doi:10.1093/icvts/ivs475
PMCID: PMC3568800  PMID: 23169878
Small cell lung cancer; Surgery
16.  A Course-Based Research Experience: How Benefits Change with Increased Investment in Instructional Time 
Shaffer, Christopher D. | Alvarez, Consuelo J. | Bednarski, April E. | Dunbar, David | Goodman, Anya L. | Reinke, Catherine | Rosenwald, Anne G. | Wolyniak, Michael J. | Bailey, Cheryl | Barnard, Daron | Bazinet, Christopher | Beach, Dale L. | Bedard, James E. J. | Bhalla, Satish | Braverman, John | Burg, Martin | Chandrasekaran, Vidya | Chung, Hui-Min | Clase, Kari | DeJong, Randall J. | DiAngelo, Justin R. | Du, Chunguang | Eckdahl, Todd T. | Eisler, Heather | Emerson, Julia A. | Frary, Amy | Frohlich, Donald | Gosser, Yuying | Govind, Shubha | Haberman, Adam | Hark, Amy T. | Hauser, Charles | Hoogewerf, Arlene | Hoopes, Laura L. M. | Howell, Carina E. | Johnson, Diana | Jones, Christopher J. | Kadlec, Lisa | Kaehler, Marian | Silver Key, S. Catherine | Kleinschmit, Adam | Kokan, Nighat P. | Kopp, Olga | Kuleck, Gary | Leatherman, Judith | Lopilato, Jane | MacKinnon, Christy | Martinez-Cruzado, Juan Carlos | McNeil, Gerard | Mel, Stephanie | Mistry, Hemlata | Nagengast, Alexis | Overvoorde, Paul | Paetkau, Don W. | Parrish, Susan | Peterson, Celeste N. | Preuss, Mary | Reed, Laura K. | Revie, Dennis | Robic, Srebrenka | Roecklein-Canfield, Jennifer | Rubin, Michael R. | Saville, Kenneth | Schroeder, Stephanie | Sharif, Karim | Shaw, Mary | Skuse, Gary | Smith, Christopher D. | Smith, Mary A. | Smith, Sheryl T. | Spana, Eric | Spratt, Mary | Sreenivasan, Aparna | Stamm, Joyce | Szauter, Paul | Thompson, Jeffrey S. | Wawersik, Matthew | Youngblom, James | Zhou, Leming | Mardis, Elaine R. | Buhler, Jeremy | Leung, Wilson | Lopatto, David | Elgin, Sarah C. R. | O'Dowd, Diane K.
CBE Life Sciences Education  2014;13(1):111-130.
While course-based research in genomics can generate both knowledge gains and a greater appreciation for how science is done, a significant investment of course time is required to enable students to show gains commensurate to a summer research experience. Nonetheless, this is a very cost-effective way to reach larger numbers of students.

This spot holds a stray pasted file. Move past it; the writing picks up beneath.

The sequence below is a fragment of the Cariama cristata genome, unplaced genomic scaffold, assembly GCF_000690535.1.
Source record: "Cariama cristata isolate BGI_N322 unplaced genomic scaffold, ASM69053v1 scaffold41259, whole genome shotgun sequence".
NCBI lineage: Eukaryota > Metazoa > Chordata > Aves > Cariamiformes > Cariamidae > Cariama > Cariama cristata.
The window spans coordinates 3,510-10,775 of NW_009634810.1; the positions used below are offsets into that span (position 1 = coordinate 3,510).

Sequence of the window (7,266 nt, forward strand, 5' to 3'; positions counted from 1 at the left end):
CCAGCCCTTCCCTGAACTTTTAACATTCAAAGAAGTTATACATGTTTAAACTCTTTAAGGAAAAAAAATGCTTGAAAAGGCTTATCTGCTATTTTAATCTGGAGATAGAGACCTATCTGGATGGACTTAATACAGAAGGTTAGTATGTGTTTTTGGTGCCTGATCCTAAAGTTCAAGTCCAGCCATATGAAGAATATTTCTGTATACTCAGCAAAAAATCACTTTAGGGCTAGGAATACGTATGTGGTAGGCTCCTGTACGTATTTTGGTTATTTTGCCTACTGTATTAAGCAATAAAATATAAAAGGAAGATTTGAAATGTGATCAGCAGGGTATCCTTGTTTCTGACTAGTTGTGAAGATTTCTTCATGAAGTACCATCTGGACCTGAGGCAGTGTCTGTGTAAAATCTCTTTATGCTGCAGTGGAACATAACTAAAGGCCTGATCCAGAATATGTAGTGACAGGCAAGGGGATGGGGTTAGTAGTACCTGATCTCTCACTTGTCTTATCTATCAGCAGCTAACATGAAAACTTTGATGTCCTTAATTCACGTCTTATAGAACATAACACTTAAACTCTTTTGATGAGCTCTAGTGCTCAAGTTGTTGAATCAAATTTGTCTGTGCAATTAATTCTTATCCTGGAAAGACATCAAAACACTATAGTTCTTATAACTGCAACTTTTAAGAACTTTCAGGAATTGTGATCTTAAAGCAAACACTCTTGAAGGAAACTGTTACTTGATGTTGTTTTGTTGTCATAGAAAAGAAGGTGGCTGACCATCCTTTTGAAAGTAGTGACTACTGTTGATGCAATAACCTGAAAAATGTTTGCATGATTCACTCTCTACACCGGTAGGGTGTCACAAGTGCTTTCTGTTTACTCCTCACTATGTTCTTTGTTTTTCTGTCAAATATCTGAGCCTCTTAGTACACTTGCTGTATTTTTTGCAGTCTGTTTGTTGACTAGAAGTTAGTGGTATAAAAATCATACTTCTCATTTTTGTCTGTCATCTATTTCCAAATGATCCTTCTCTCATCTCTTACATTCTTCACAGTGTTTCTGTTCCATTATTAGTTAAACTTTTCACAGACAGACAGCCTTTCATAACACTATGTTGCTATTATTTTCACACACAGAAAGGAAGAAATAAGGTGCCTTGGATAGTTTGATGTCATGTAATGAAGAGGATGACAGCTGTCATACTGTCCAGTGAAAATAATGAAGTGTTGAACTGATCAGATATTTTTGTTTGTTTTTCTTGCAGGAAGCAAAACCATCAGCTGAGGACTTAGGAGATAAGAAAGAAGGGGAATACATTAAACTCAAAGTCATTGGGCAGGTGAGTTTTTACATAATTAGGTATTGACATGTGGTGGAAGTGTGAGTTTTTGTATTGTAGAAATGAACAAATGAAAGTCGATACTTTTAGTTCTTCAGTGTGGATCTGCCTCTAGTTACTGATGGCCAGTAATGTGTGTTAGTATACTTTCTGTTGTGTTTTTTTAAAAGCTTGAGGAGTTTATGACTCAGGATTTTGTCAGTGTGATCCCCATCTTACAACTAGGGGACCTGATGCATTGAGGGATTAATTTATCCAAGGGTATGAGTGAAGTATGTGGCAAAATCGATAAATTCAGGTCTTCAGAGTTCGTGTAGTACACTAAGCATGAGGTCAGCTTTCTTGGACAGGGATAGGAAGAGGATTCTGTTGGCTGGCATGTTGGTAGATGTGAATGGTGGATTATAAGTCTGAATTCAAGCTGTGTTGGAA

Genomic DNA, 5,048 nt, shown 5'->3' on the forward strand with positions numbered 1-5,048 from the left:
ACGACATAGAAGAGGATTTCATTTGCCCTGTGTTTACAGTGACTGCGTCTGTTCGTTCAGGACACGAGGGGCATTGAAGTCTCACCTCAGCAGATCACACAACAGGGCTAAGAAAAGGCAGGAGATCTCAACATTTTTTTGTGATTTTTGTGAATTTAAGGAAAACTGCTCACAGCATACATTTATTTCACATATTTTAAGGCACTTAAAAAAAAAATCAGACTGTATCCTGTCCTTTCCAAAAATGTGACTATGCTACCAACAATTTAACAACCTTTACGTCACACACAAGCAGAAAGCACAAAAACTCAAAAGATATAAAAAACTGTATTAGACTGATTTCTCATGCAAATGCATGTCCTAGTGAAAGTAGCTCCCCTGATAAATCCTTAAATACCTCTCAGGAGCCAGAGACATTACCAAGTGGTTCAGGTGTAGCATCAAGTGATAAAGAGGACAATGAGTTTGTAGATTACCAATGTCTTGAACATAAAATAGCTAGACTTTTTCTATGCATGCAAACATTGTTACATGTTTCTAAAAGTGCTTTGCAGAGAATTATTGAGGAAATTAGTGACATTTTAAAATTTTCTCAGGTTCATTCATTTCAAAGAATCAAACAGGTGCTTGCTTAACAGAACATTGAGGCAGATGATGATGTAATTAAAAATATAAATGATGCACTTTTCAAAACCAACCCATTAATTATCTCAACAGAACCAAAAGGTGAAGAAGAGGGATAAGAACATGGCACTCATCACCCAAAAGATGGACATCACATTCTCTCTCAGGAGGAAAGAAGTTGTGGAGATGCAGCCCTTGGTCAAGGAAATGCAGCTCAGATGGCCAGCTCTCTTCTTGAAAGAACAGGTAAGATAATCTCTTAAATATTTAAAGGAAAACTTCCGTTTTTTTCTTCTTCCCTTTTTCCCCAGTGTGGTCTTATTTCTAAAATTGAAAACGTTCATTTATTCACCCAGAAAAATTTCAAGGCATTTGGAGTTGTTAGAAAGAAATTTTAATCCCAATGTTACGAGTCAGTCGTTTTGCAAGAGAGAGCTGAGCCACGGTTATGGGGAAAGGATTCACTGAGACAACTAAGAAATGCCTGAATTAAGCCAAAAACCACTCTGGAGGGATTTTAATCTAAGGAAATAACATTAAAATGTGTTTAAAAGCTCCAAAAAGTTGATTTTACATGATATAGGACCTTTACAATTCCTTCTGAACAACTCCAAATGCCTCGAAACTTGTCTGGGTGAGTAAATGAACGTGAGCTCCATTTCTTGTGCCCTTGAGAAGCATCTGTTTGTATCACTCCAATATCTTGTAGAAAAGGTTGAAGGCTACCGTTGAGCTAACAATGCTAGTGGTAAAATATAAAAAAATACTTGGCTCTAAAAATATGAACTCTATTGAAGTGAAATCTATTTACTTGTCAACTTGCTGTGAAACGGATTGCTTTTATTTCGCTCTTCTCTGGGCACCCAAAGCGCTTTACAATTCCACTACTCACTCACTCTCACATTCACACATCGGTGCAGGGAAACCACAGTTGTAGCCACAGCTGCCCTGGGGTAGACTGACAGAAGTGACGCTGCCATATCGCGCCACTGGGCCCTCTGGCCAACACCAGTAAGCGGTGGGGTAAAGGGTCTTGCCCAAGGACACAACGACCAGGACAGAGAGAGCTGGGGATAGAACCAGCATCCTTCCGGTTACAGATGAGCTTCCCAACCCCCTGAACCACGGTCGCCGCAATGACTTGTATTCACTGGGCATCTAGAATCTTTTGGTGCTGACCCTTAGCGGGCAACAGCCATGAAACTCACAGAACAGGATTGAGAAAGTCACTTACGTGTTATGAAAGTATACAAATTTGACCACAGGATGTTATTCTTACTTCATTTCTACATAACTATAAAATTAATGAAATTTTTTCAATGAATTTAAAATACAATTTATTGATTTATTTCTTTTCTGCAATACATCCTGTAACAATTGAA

There is widespread agreement that science, technology, engineering, and mathematics programs should provide undergraduates with research experience. Practical issues and limited resources, however, make this a challenge. We have developed a bioinformatics project that provides a course-based research experience for students at a diverse group of schools and offers the opportunity to tailor this experience to local curriculum and institution-specific student needs. We assessed both attitude and knowledge gains, looking for insights into how students respond given this wide range of curricular and institutional variables. While different approaches all appear to result in learning gains, we find that a significant investment of course time is required to enable students to show gains commensurate to a summer research experience. An alumni survey revealed that time spent on a research project is also a significant factor in the value former students assign to the experience one or more years later. We conclude: 1) implementation of a bioinformatics project within the biology curriculum provides a mechanism for successfully engaging large numbers of students in undergraduate research; 2) benefits to students are achievable at a wide variety of academic institutions; and 3) successful implementation of course-based research experiences requires significant investment of instructional time for students to gain full benefit.